Arts Spotlight: New Hampshire Dance Institute

a stage full of kids dancing in different colored costumes under blue lighting


No matter where they come from, their family background or skill level, when NHDI students take the stage at the end of the week and show what they’ve learned to an audience—they are all dancers.

The non-profit arts and education organization known as New Hampshire Dance Institute offers year-long, summer and residency programs. Nine schools in the Monadnock Region offer the program to students grades 4 through 8. Many of the students have never danced.

NHDI breaks barriers with founding mission

New York City Ballet principal dancer Jacques d’Amboise founded the institute in 1986. Initially, it was an associate program of the National Dance Institute. He founded the nonprofit to make classes available to all students, regardless of means or ability.

Among the initial partners were Marlborough School, Swanzey’s Cutler Elementary School, and Peterborough’s South Meadow School and The Well School. D’Amboise occasionally visited the area to lead classes. To eliminate any barriers to participating, he would have everyone dance in sneakers.

NHDI became an independent organization in 1990, and is now led by artistic director Kristen Leach. More than 25 local elementary and middle schools in the state and in Vermont offer classes. Sessions are held during the school day. The program reaches more than 4,500 children annually.

“When you include audiences in the tens of thousands, it reaches far more,” said Leach. “Audiences and families benefit so much. We’re reaching kids who wouldn’t otherwise be able to do this. They aren’t going to a studio. NHDI smashes all barriers that would prevent any child from having an arts-rich experience.”

The beauty of hosting the program at schools is that students are not dependent on getting a ride to rehearsal or dressing in special clothes.

“Everyone has access,” she said.

School curriculum inspires NHDI’s annual show

The annual spring show—the culmination of a week-long school residency—normally features more than 300 dancers.

Each annual show incorporates some of the school curriculum (for 4th through 6th graders) and has a different theme, whether it’s based on history, science or geography, focusing on one central character or “hero.”

The 1998 show, “To Fly!” for instance, told the stories of DaVinci and Earhart’s efforts. The 2000 show, “Dancing in Time,” highlighted Albert Einstein and time travel.

This year’s show, “Unearthed,” focused on King Tut and archaeology.

“King Tut was unearthed 100 years ago,” said Leach, who wrote and directed “Unearthed.” “He became king of Egypt at 9 and died at 19. His successor decided to erase him and build over his tomb, so for 3,300 years there was this hole in history…(The show) is about unearthing the story of us through museum artifacts.”

NHDI’s long-time music director, Peter Mansfield, who has also done arranging and orchestration for the Boston Pops Orchestra, leads the live orchestra for the show.

Leach is quick to point out that the annual show is not a dance recital.

“We intentionally use dance to tell a story and relate to each other as humans, creating accessible movement that is exciting and engaging,” she said. “(Students) are not just learning dance, they are part of that story and play a significant role in characters’ lives and in the audience experience.”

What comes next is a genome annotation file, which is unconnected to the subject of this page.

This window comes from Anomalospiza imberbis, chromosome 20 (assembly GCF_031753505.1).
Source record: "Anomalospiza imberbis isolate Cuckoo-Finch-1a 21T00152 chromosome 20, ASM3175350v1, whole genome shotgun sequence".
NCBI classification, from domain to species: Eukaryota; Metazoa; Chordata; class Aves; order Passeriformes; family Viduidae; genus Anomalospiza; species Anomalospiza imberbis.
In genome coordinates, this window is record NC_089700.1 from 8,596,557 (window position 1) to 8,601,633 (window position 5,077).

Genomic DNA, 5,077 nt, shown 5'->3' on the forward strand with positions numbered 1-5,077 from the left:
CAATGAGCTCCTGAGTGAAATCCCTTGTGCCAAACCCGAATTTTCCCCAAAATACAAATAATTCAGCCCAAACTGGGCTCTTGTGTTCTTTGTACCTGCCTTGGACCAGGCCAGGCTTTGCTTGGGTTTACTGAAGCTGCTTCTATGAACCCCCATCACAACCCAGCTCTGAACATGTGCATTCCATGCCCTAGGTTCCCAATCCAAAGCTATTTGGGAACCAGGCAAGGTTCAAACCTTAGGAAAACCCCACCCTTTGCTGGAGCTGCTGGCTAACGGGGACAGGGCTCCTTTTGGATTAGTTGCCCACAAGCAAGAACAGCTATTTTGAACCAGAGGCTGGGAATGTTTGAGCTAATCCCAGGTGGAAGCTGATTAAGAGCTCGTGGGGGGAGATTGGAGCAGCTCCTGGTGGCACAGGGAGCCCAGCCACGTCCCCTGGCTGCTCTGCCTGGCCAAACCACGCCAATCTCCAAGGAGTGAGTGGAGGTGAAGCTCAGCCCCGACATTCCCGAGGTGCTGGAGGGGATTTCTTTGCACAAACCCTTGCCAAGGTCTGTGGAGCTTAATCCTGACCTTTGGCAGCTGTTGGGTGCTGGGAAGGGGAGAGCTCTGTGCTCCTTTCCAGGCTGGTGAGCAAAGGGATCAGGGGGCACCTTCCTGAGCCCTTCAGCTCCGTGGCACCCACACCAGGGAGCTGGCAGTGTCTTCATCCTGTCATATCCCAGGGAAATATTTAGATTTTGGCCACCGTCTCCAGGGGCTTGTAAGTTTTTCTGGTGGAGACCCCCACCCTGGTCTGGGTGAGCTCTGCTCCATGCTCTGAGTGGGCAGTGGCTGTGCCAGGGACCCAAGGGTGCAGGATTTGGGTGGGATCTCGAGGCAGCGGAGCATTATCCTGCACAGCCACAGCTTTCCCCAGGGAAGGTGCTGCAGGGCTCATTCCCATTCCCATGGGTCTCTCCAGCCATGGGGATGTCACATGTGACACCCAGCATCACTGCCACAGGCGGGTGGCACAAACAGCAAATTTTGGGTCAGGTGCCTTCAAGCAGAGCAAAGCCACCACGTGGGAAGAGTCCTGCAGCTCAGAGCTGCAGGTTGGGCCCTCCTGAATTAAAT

The organization works to notify the public of its events via local media channels. Schools notify families, donors, school staff and school board and community members.

“Performances are packed,” said Leach of the audience. “The Winchester show (this year) was standing room only. It’s an opportunity particularly for families who would never see a dance performance to go to a show like that.”

NHDI programming improves school performance

There are a few ways the organization tracks its successes and areas for improvement in school programming in addition to individual testimonials, one being attendance at rehearsals during residency week.

Typically, said Leach, attendance increases and is more consistent that week.

“The other piece is a decrease in detentions or trips to the principal’s office in the week of residency,” she added. “(Kids’) moods are more regulated, there’s consistent focus and attendance. It’s easily tracked.”

More recently, she went on, staff have undergone professional development and training to work with students who’ve experienced trauma.

“We believe in respecting the human; meeting every kid where they are and making sure (if they are not dancing) they are still actively engaged and there because they want to be there,” said Leach.

One part of each school residency program (at the end of each rehearsal session) involves students taking turns running and leaping over a target staff lays in the middle of the floor in the rehearsal space.

“We give them the option,” said Leach. When that happens, participation soars, with each student not only taking part but adding their own personal flair to the movement.

“You have to show you respect them, ” she said.

Each annual show celebrates a hero, but as far as heroes of the organization, Leach said it could be anyone.

“We’re all so obsessed and in love with what we’re doing,” said Leach.

For more information about the Arts Access Project opening doors to the arts, visit Arts Access project and resources.

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